There is “a compelling moral and economic case” for the Legal Services Board (LSB) to pursue initiatives such as an NHS Direct-style telephone service to help people find the legal advice they need, its consumer adviser has urged.
The proposal was made in a report by the Legal Services Consumer Panel (LSCP) to the LSB, part of a project to encourage the empowerment of legal services consumers. It follows two similar discussion papers earlier this year.
The premise of the report is that consumers need to be empowered for the legal market to function properly. This is hampered by their poor attitudes towards lawyers; survey data cited in the report found only 43% of the general public generally trust lawyers to tell the truth and just 30% believe they are well regulated.
The case for a centralised source of help is particularly strong, the panel argued, because information about obtaining legal advice and the process of going to law is so fragmented. With information spread across multiple websites, consumers are unable to exercise their buying power. Surveys have found the use of comparison sites by consumers of legal services to be minimal.
The LSCP said: “It seems to us that the LSB’s first priority should be to set the right strategic direction on a market-wide basis, by identifying the correct balance between consumer and competition policy.”
The LSB should “explore the desirability and feasibility” of creating “the equivalent of NHS Direct for law, using intelligent technology to provide a form of early diagnosis which people are most likely to use when experiencing a problem in order to work out what to do next. There is a compelling moral and economic case to strengthen prevention through tools such as this”.
Research conducted by the LSB last year showed for an NHS Direct or Tripadvisor-style website that could help provide them with legal information, support and advice.
However, the LSCP cautioned against “an over-reliance on policies to empower consumers due to limits to what these can achieve on their own”. The first step was to “to ensure the consumer protection framework is fit for purpose”. When consumers believe that regulation is effective, they will have greater confidence to make informed decisions when choosing a legal services provider, it said.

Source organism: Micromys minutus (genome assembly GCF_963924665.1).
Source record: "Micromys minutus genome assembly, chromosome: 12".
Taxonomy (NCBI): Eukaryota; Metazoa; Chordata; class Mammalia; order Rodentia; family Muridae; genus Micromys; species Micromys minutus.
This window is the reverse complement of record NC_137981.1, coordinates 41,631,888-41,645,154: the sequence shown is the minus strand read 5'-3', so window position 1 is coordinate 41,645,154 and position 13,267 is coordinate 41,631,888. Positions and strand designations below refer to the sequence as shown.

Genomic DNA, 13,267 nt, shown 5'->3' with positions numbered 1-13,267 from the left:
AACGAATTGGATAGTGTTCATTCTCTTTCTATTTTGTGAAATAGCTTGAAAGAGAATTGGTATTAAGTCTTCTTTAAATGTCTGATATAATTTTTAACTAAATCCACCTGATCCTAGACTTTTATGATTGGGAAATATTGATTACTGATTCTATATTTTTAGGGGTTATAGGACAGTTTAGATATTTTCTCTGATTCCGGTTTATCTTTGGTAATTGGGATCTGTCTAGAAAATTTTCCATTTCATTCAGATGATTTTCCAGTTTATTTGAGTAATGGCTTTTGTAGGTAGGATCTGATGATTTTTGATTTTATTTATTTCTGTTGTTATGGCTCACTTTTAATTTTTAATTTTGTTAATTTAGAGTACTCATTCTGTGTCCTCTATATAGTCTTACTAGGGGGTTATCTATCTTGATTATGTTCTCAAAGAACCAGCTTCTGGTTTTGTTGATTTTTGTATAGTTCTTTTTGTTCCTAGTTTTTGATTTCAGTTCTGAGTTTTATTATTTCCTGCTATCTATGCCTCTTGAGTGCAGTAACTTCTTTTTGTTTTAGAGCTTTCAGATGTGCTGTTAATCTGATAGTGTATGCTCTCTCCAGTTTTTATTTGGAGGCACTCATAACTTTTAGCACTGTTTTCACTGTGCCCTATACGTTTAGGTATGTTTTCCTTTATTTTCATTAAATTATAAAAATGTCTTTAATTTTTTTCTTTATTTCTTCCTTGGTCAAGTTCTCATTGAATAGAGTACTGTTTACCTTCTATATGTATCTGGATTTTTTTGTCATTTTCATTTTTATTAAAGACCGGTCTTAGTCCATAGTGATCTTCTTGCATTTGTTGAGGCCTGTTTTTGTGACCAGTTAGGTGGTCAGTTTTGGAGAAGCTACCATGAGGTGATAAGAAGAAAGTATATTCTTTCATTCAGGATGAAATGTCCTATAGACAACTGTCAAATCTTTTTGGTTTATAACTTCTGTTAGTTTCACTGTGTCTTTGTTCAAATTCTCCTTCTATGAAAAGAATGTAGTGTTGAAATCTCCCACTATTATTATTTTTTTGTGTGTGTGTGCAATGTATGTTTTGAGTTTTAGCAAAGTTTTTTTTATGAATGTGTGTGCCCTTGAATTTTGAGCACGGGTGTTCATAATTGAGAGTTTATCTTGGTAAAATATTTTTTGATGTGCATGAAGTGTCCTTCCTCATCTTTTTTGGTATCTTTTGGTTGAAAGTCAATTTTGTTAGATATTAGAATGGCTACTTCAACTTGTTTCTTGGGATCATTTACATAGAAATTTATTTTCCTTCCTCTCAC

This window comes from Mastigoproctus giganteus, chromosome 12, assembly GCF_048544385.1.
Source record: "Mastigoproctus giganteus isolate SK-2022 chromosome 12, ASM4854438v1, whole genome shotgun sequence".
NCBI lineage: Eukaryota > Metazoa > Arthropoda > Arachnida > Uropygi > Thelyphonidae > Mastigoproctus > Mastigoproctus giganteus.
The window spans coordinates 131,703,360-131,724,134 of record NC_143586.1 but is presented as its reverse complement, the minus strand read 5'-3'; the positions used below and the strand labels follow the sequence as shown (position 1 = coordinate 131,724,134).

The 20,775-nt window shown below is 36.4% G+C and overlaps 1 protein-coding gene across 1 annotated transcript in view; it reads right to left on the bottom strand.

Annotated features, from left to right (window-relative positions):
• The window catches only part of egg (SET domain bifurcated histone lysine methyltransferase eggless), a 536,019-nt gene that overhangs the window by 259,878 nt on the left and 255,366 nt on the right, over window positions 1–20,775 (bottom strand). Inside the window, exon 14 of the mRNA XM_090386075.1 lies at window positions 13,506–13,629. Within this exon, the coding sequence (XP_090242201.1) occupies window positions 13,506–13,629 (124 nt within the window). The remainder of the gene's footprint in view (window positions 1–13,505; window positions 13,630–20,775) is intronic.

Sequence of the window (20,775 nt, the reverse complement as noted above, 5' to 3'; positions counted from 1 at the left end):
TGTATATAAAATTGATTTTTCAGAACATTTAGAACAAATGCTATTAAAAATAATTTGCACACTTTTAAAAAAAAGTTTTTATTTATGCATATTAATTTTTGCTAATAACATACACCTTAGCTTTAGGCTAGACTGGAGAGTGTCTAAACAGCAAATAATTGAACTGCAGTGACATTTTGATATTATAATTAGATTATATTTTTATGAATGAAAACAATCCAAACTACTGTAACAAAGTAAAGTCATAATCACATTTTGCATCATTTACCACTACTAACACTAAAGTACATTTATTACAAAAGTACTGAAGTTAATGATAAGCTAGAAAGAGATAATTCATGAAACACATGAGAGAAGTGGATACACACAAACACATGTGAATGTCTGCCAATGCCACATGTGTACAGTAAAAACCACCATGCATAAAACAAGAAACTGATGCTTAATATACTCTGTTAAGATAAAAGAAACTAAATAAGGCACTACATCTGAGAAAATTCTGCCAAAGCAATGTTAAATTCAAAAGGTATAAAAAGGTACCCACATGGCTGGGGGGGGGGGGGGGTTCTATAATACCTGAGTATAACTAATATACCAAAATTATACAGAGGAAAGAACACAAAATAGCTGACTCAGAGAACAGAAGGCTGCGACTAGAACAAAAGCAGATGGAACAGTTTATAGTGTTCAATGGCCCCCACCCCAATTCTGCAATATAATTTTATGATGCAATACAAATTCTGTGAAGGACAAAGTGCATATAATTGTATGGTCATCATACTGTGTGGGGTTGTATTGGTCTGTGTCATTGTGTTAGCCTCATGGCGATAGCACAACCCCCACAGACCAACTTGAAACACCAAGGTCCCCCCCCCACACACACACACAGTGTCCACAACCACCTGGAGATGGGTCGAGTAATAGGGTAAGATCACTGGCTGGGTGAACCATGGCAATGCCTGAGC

LSCP chair Elisabeth Davies said: “Consumers are being left in the dark when choosing legal services because the information they need is either unavailable or scattered across different websites. If people can’t see where they’re going, they won’t vote with their feet – competition will remain stifled unless this situation changes.
“We need to cut through the regulatory maze so that in future information is provided in ways that reflect the realities of people’s lives rather than narrow organisational remits, as now. A joined-up approach is essential, but without leadership on this, everyone will wait for someone else to make the first move.
“Better information won’t be enough on its own to promote competition. Unless consumers trust lawyers and have confidence in regulators to protect them from harm – neither of which is currently the case – they’re likely to stick with what they know rather than switch to new providers.”
The LSB has recently come under fire from the Solicitors Regulation Authority (SRA) and others about the extent of its reach, including spending on research which was considered unnecessary.